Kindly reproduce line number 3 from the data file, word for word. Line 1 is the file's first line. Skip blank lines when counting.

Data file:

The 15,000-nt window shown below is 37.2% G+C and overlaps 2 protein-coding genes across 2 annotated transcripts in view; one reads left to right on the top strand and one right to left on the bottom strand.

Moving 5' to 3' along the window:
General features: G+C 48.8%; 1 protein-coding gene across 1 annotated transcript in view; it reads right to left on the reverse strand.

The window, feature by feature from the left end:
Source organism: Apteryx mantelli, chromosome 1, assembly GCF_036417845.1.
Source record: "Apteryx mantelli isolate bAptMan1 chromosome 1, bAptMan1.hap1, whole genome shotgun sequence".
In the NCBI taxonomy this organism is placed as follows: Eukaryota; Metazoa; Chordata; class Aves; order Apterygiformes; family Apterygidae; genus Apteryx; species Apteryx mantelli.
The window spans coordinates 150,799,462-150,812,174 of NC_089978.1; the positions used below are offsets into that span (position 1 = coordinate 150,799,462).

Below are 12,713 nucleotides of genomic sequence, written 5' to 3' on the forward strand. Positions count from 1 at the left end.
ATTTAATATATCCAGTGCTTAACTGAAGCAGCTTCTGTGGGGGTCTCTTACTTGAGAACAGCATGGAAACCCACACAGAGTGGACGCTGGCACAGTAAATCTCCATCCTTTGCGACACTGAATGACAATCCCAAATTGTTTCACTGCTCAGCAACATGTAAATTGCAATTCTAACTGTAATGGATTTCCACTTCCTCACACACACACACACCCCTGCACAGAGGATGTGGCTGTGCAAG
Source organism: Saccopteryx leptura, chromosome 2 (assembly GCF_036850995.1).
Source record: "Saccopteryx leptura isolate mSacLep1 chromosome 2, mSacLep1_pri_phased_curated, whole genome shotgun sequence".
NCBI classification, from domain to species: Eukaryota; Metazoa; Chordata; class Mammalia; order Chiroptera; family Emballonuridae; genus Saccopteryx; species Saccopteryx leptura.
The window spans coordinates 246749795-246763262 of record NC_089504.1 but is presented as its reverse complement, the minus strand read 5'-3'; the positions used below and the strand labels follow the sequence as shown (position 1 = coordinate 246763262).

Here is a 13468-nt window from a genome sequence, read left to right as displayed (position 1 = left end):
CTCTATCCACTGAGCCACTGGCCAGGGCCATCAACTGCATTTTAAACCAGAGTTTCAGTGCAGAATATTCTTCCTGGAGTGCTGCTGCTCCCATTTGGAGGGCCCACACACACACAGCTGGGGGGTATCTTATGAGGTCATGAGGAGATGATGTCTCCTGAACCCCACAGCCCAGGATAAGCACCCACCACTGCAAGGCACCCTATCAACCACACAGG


General features: G+C 48.8%; 1 protein-coding gene across 1 annotated transcript in view; it reads right to left on the reverse strand.